Bill S-201: The Genetic Non-Discrimination Act

Following a majority vote in the House of Commons passing the bill and a final approval by the Senate, Bill S-201 received royal assent on May 4th. The bill, also referred to as the Genetic Non-Discrimination Act, is a preliminary step towards the amendment of the Canadian Human Rights Act as it aims to prevent discrimination by reasoning of genetic history. Furthermore, enactment of Bill S-201 amends the Canada Labour Code, with intentions to protect employees from involuntary genetic testing or disclosure of genetic testing results.

What Bill S-201 Will Accomplish

With medical technology undergoing rapid change, genetic testing is predicted to be increasingly reliable in illness prediction. The enactment of Bill S-201 protects individuals from revealing results of a genetic test as a precursor to receiving services or entering contracts and agreements. In simpler terms, service providers that require participants to undergo genetic testing will need to re-examine current practices and alter them to align with this new act. Groups that are exempt from Bill S-201’s conditions are health care practitioners, such as physicians and pharmacists, and medical or pharmaceutical researchers in instances where the individual is a participant in a study. With the passage of the Genetic Non-Discrimination Act, goods and service providers such as employers and insurance companies, that require genetic testing results will be in contravention with the Personal Information Protection and Electronic Documents Act (PIPEDA).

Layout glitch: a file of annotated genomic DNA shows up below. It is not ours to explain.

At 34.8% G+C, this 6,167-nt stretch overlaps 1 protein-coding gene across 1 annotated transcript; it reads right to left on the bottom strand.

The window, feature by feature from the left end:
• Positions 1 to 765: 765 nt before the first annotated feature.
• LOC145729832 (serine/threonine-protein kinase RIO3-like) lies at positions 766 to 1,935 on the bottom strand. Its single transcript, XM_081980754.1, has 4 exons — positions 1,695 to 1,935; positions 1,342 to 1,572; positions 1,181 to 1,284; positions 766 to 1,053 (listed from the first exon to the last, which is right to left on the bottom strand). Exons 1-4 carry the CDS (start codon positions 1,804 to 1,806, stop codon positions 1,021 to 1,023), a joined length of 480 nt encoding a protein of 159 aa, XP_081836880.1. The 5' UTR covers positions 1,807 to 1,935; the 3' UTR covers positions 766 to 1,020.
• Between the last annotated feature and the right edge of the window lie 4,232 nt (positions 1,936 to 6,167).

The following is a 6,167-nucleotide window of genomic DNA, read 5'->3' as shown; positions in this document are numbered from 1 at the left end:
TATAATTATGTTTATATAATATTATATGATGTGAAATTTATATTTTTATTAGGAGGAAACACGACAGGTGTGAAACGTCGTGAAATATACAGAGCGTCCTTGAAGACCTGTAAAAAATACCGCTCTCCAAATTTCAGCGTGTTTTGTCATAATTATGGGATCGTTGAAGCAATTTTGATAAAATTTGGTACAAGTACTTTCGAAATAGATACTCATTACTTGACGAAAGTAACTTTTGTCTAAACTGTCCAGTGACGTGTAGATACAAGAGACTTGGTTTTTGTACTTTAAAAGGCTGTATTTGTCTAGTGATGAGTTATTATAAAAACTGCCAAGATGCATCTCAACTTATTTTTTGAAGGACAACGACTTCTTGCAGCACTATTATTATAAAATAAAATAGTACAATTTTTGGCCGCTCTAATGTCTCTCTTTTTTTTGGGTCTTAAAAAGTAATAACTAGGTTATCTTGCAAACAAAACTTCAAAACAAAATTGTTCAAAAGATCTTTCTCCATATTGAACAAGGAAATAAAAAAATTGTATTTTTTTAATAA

Bill S-201 is considered to be an important action taken for human rights and privacy for Canadians – highlighting the significance of privacy protection for sensitive personal information. Given the current advancement of genetic discoveries that are poised to revolutionize the field of medicine and reveal individual likelihoods of developing diseases, common concerns at arise from the public include barriers to receiving insurance coverage, employment and social acceptance. With the adoption of Bill S-201, insurance companies – which have generally mandated individuals to disclose lifestyle and genetic background – are prohibited from doing so as a method to denote policy rates.

Opposition & Support

Opposing stakeholders such as insurance providers have challenged this over fears that this legislation is unfair as it sanctions insurers to payout claims for individuals with genetic predispositions to debilitating and fatal illnesses. During a vote in the House of Commons in March, MPs were urged to reject the bill by Prime Minister Justin Trudeau, who declared the bill unconstitutional. Notably, insurance regulation falls under provincial and territorial jurisdiction with this regulation possibly allowing leeway for the insurance sector to challenge the law in the Supreme Court of Canada, with reasoning that it is unconstitutional due to the division of powers.

Supporters of Bill S-201 have confidence in its ability to prevent genetic discrimination in the private sector and remove obstacles to comprehensive insurance coverage. Currently, restrictions to obtaining individual genetic testing results have been implemented in France while the United Kingdom has adopted an agreement that limits insurance providers in their use of genetic testing. As global concerns of personal privacy emerge, the arena for political discourse on these matters will undoubtedly be dynamic and populated with many stakeholders.